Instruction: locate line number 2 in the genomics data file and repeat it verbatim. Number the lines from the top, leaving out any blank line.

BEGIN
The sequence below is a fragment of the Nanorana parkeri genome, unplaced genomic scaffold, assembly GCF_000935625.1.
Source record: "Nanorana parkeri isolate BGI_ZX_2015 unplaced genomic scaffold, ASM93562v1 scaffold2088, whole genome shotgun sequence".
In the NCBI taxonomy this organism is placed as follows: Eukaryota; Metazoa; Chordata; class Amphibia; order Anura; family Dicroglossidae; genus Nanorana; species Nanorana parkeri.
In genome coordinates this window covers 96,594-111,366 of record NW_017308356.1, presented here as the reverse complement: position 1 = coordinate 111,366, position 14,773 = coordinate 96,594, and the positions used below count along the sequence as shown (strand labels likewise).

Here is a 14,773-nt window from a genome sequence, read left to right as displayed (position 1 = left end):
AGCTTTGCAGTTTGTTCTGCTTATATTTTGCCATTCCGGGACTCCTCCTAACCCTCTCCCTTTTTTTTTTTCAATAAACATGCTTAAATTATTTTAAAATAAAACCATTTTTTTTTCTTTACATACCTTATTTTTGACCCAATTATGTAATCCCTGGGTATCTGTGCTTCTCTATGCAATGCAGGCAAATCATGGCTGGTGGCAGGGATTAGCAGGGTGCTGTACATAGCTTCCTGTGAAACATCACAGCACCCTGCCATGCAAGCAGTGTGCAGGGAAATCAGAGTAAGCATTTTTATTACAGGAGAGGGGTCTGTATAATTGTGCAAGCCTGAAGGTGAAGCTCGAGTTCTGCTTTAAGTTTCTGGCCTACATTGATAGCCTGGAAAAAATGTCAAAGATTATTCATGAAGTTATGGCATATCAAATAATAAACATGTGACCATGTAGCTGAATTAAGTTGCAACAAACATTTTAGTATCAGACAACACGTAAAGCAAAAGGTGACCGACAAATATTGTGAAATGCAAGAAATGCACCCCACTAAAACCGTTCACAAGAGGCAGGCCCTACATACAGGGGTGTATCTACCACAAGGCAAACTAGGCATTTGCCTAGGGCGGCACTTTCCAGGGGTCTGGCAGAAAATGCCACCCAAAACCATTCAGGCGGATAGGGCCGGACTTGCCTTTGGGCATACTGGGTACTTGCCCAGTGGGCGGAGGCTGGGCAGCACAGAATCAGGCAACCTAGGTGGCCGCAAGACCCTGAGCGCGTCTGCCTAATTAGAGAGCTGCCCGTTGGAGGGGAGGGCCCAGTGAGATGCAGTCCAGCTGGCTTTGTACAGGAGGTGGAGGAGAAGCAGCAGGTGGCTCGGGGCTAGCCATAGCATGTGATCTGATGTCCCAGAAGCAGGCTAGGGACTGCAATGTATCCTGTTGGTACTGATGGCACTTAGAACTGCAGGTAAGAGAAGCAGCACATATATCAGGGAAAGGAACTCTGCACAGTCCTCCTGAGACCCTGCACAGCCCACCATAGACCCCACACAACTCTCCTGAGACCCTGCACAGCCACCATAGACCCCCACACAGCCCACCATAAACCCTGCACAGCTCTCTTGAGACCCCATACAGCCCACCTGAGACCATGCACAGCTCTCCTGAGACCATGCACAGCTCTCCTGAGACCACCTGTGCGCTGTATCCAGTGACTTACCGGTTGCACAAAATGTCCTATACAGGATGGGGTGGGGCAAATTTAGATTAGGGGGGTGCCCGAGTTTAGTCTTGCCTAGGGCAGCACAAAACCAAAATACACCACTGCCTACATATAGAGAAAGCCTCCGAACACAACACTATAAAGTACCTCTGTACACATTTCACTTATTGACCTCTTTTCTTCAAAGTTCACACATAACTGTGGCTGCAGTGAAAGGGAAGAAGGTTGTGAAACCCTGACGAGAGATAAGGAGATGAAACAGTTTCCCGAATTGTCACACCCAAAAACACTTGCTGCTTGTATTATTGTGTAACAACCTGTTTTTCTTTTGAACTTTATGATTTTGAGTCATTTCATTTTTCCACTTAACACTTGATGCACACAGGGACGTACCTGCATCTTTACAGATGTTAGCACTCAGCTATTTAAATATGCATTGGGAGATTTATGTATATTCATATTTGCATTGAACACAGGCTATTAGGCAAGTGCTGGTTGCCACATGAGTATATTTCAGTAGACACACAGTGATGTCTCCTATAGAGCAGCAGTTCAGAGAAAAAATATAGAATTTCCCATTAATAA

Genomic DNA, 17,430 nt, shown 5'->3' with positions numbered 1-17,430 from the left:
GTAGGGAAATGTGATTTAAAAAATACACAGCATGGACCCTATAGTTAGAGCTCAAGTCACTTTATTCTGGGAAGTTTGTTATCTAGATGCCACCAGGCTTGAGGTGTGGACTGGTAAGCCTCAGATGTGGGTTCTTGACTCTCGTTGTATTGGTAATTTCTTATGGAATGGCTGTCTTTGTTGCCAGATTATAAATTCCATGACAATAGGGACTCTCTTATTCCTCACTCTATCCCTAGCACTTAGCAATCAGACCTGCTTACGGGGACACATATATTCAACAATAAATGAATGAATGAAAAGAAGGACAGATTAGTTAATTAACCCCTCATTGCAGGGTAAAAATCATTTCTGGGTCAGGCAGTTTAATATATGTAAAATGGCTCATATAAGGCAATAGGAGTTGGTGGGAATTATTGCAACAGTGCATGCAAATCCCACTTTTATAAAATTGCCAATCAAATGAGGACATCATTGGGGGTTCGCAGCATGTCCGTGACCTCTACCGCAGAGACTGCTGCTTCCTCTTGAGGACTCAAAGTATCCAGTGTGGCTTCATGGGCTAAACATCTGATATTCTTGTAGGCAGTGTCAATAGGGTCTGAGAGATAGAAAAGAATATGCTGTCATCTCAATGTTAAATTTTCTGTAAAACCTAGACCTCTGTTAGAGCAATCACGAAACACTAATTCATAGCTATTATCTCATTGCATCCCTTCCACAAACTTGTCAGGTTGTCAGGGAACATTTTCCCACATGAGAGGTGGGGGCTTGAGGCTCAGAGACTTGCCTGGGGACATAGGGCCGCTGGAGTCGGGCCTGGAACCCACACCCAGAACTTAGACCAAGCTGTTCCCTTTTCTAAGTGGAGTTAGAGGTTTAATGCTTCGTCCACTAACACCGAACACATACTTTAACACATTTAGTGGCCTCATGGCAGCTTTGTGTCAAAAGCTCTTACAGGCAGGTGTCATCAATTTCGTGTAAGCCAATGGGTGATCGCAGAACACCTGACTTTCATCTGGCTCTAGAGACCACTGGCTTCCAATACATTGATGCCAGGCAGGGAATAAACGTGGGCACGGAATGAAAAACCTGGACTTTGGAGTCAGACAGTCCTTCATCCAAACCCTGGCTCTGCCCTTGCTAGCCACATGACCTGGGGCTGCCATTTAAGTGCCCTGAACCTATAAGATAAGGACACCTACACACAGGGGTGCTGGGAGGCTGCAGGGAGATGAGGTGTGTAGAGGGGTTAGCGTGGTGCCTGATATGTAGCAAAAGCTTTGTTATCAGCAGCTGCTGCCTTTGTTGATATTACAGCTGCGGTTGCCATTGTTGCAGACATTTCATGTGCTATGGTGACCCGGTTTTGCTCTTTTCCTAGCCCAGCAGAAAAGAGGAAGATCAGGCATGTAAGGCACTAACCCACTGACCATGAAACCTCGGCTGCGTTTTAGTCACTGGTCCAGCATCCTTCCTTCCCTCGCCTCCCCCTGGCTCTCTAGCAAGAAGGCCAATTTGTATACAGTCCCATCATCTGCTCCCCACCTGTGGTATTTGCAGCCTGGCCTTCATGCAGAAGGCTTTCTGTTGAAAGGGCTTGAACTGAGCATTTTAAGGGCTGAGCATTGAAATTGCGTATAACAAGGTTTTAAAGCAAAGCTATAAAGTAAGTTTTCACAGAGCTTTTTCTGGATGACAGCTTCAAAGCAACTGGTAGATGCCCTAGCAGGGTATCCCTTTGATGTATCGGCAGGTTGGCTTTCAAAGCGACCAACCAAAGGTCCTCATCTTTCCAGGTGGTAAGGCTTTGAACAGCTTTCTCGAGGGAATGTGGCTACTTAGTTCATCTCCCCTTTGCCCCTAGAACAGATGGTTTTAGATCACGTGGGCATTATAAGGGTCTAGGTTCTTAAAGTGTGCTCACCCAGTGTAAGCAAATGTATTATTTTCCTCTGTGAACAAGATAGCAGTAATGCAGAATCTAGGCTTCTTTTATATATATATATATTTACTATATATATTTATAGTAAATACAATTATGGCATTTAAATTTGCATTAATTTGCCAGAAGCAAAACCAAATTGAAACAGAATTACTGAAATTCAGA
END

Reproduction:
Source record: "Nanorana parkeri isolate BGI_ZX_2015 unplaced genomic scaffold, ASM93562v1 scaffold2088, whole genome shotgun sequence".